We were able to relay opportunities at the Literacy Network for beginning English classes. We then called the United Way who provided another Fulani translator to offer shelter and food options for her. We got her a map and directions to each of these places, and printed a visual dictionary for her so she can point to pictures of food, a bed, and other services for future needs. By the time we were done, she just grabbed me in a bear hug and said "thankyouthankyouthankouthankyou". We were all glad that she chose to come to the library first.
In early September Columbus Public Library, working in partnership with the WorkSmart Network, hosted a Work Local Job Fair. Julie Enloe of the WorkSmart network, who did the groundwork of inviting businesses to participate, said once they starting advertising to the public many employers reached out to say they wanted to be part of the event.
One participant said, "I think it's a great thing the library is hosting this. You've got a good variety of employers here and it's nice to see."
Marilyn Green, Director of The Meadows Assisted Living in Fall River, WI, said, "It's great to do something different than just put an ad in the paper. I'm appreciative of the opportunity to meet people face-to-face, in a central location everyone knows about."
I was pretty much staying at home after my husband died, until I joined the writers group. Now I have this whole other life – or two or three. I’m enjoying it so much, and really it’s changed my life, because of the people I’ve met in the group. When people write, they reveal so much of themselves, it really becomes a close group.
I always wonder what people do, who perhaps don’t move into a church for any reason. Where do they start? I would definitely suggest they go to a library and hang around. If you go to a new town, just get a library card, and hang around the library a while, and you’ll be all set. It’s a social place. I meet people that I never see otherwise, and I meet new people, too. Somebody that I just fell into conversation with, it turned out we had a lot in common and we ended up new friends.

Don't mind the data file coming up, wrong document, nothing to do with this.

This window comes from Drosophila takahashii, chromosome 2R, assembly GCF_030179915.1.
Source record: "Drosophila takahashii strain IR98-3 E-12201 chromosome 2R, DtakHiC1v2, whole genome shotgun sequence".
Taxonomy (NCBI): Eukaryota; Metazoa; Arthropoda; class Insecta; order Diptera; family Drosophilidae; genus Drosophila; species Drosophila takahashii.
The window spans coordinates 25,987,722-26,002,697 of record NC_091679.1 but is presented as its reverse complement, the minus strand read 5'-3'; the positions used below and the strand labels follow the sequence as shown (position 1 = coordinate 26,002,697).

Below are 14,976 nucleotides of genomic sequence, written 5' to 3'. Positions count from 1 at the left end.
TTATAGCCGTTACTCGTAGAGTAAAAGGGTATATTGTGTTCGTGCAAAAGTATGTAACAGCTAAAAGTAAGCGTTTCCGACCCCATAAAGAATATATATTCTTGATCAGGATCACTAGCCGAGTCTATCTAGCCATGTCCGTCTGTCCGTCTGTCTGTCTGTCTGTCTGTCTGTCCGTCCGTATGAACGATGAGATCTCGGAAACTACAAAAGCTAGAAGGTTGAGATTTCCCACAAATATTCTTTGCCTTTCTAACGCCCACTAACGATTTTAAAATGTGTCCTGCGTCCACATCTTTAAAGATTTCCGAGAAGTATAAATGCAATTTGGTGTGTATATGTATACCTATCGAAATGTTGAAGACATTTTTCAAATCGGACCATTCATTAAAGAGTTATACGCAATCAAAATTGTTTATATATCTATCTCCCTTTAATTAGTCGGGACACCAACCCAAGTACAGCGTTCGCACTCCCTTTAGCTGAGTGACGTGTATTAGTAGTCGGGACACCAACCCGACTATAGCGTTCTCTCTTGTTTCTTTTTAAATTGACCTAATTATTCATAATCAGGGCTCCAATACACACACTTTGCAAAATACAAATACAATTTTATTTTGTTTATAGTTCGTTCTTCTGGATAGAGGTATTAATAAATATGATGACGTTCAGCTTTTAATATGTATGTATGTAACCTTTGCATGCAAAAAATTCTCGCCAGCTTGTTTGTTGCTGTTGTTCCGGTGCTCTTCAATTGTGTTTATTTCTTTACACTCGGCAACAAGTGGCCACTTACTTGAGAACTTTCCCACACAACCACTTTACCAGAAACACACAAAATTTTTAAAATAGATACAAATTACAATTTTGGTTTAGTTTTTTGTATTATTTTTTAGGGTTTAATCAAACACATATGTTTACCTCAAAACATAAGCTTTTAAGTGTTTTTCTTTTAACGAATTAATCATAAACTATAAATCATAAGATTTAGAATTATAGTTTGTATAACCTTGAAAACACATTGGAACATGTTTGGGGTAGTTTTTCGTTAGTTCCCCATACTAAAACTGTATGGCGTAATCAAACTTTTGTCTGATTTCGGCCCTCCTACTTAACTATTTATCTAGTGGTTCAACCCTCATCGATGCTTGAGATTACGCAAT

But I’m a terrible curse on the library. I have this unreasonably awful laptop computer that just demands patience I don’t have, knowledge I don’t have, internet I don’t have, and things are going wrong constantly. I feel very embarrassed that I use the library so much for help with the recalcitrant laptop, but I don’t know where else to turn. The fact that the library educates me for the new tech world is just a gift from God. It’s wonderful.
Also, the books! I probably read four or five a month. I always have two or three going. It’s a revolving collection. If I didn’t have the library to get them, I don’t know what I’d do. How could anybody exist without a library? I mean, who’s got all the money?
For 18 years, I lived in South America, Bolivia and then in Chile the last three years. I loved the experience, everything about it. But I hated the fact that there were no libraries. In Bolivia, there was a library – the National Library – only a block away, but you had to have special permission to go in, and no one was permitted to check anything out. So I suffered for years, not having enough to read. I joined a book club that North Americans had organized. Each of us bought two books from the list provided, and once a month we got together to exchange books. But I always finished reading them long before the month was over.
The green sticker on the edge of this book says, "Serendipity Collection." I have no idea why this sticker is on this book. But I do know that today was hard. I had lots of questions about moving to Wisconsin. About leaving Iowa. About leaving family and friends. Why are we here? I also know that this book had a mile long wait list when I last looked to check it out a month ago. Today I was going to take my kids to the children's museum. Turns out it's closed on Monday.
So we went to the library. I walked in and this was staring at me on the shelf. It felt like a hug from the universe that I needed right then. Serendipitous. I don't have all the answers about why we moved, but I do know that I was supposed to walk into the Middleton, WI library today. So there's that.